It’s normally in these times when there is little opportunity and limited support that the obstacles seem larger than life. It’s in these times that courage is required. Courage to think about alternative solutions, take a risk and step out. Courage to simply say ‘I can’ and not, ‘I can’t’.

Tapping into your personal courage takes some grit, but when you do, you can overcome uncertainty, intimidation, apathy and doubt. It also helps you move from situations where you find yourself ‘stuck’ to a world of expanded opportunities.

Courage is crucial in our rapidly changing world. However somehow it always seems easier to recognise, encourage and applaud it in others. Stepping out and applying it in our own lives often requires a great deal of risk and vulnerability, which for some invokes sheer terror or a feeling of weakness.

When you do recognise, develop and apply the power of personal courage though the benefits can be enormous. Not only can you break down the limitations of any situation, you can realise greater job satisfaction, career advancement and experience greater confidence and personal fulfilment.

Be clear on your direction /path: In order to bravely step out and ‘get over that hill’ you need to know that it is where you want and/or need to go. Confidence in your direction will be a solid anchor that supports your decisions.

Adopt a solution-oriented mindset: Barriers will always be there whether you look for them or not. Adopting a solution-oriented mindset not only allows you to focus on where you are going but forces you to consider alternatives that often prove to be more relevant, timely and efficient.

Ask for help: No one can do it alone. Harnessing the energy and talents of others will not only lighten the load but also bring fresh new approaches, ideas and ways to overcome obstacles.

Surround yourself with ‘Can Do People’: Don’t let the ‘nay-sayers’ derail you! Collaborating with people who also bring a ‘can do attitude’ will see you achieve your desired results faster and with less stress and angst.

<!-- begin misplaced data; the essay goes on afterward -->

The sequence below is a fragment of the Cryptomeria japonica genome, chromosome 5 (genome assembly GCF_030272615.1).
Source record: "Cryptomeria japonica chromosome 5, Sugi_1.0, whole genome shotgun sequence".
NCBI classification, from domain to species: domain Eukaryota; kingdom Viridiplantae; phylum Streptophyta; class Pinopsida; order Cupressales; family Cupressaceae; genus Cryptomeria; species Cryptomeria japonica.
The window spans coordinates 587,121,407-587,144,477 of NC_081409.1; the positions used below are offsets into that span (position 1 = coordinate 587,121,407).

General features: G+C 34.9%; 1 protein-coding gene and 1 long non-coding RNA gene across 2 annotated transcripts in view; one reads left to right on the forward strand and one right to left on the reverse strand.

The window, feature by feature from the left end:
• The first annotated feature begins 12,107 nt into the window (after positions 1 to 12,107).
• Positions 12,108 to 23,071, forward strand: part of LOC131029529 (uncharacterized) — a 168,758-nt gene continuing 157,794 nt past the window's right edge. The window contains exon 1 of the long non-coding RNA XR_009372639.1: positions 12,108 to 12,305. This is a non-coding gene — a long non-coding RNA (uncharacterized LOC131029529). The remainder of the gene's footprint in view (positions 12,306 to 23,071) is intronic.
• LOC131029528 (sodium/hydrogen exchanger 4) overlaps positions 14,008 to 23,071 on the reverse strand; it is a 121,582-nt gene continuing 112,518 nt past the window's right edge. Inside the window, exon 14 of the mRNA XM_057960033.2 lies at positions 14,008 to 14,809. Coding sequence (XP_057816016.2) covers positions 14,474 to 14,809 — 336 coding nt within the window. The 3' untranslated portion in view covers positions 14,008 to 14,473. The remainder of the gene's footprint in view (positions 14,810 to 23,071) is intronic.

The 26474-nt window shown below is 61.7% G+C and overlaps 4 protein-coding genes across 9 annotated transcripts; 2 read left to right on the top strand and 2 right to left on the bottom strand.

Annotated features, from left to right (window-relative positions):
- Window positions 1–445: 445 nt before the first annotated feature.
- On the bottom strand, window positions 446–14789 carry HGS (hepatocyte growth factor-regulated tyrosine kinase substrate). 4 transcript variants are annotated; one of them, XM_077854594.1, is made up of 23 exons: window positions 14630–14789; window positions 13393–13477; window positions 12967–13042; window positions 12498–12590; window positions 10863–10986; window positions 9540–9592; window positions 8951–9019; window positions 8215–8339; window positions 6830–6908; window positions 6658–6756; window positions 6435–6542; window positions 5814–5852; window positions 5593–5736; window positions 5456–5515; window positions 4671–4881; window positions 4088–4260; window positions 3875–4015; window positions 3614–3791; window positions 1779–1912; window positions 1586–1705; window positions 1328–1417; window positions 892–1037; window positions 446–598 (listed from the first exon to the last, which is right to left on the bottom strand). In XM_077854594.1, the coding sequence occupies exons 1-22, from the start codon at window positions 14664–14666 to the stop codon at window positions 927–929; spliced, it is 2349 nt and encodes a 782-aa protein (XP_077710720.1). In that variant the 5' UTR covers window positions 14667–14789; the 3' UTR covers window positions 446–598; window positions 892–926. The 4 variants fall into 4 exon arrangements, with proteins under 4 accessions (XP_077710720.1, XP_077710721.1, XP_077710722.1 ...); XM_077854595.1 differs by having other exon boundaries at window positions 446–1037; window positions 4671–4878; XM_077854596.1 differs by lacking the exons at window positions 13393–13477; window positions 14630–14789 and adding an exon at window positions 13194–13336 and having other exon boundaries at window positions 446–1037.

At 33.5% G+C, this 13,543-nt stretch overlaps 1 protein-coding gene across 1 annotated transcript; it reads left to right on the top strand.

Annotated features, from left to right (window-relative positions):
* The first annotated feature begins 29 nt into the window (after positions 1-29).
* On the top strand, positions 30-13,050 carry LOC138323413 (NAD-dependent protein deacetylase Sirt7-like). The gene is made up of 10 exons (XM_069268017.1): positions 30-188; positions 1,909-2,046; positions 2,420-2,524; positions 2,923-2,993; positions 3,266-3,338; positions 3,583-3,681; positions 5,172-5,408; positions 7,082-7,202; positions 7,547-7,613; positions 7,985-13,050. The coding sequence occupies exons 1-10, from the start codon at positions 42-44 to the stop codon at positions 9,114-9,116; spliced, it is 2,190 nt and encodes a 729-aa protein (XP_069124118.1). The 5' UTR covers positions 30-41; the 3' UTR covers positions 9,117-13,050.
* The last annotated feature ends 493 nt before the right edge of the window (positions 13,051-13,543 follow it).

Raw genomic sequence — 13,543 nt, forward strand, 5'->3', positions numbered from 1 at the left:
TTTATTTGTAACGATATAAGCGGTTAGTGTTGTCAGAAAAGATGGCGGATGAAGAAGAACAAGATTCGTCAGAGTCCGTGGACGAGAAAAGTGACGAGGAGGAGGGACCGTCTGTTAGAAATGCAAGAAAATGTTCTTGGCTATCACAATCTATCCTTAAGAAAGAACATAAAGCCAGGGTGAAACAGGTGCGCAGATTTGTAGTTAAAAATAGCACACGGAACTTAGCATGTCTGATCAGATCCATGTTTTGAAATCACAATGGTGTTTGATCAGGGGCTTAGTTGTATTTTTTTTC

Focus on one step at a time: Whist it is critical to know your end destination, it is just as important to know what the incremental goal posts are and ensure that they are achieved with quality and purpose. Acknowledging and celebrating these milestones will also build momentum and drive further forward action.

Start moving: ‘Clarity comes through engagement not thought’ (Marie Forleo). Often we don’t have all the answers at the beginning of the journey but upon moving we come to understand what works and what doesn’t. Momentum builds momentum but it does require a start.

To shift thinking and find solutions in both our businesses and careers we need to embrace courage on a daily basis. It sometimes means being comfortable operating in shades of grey rather than a definitive black and white. However when we do, it provides us with the power, knowledge and strength to take a lead role in solving workplace issues and enhancing both our personal performance and organisational effectiveness.

As always I would love to hear your thoughts.

 

Is Your Career On Autopilot?

April 26th, 2016

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“Your life is your story. Write well, edit often”

Susan Statham
How often have we travelled home at the end of the day, only to arrive with no real sense of time or conscious thought to the direction we were taking? We simply found ourselves there before we knew it because it was something that we had done a million times before. We didn’t have to put any real effort into the directions or paths we needed to take. We could quite simply step out and zone out.

Whilst most of us can travel on all to familiar paths in autopilot, we can’t afford to run our careers or businesses in this mode no matter how familiar or well worn the path before us has been. Yet all too often it is not until a jolt out of the blue occurs – a business restructure, the resignation of a key team member or the loss of a major client – that we seem to click back into an acute awareness of the landscape around us. All too often when this jolt happens we find that we have assumed way too much and responded way too little to the everyday events and things surrounding us.

Recently I have found myself working with several organisations navigating significant business change. For many individuals this has meant substantial changes to roles and the way they do business or at the other end of the spectrum, redundancy. What has been interesting is the varying way in which these individuals have responded to their situations. Whilst nearly all have found it initially difficult and confronting, some are navigating the changes with a strong sense of awareness about what the opportunity means for them and a feeling of control and ownership.  For others however the options are met with nothing short of significant loss and fear for the future.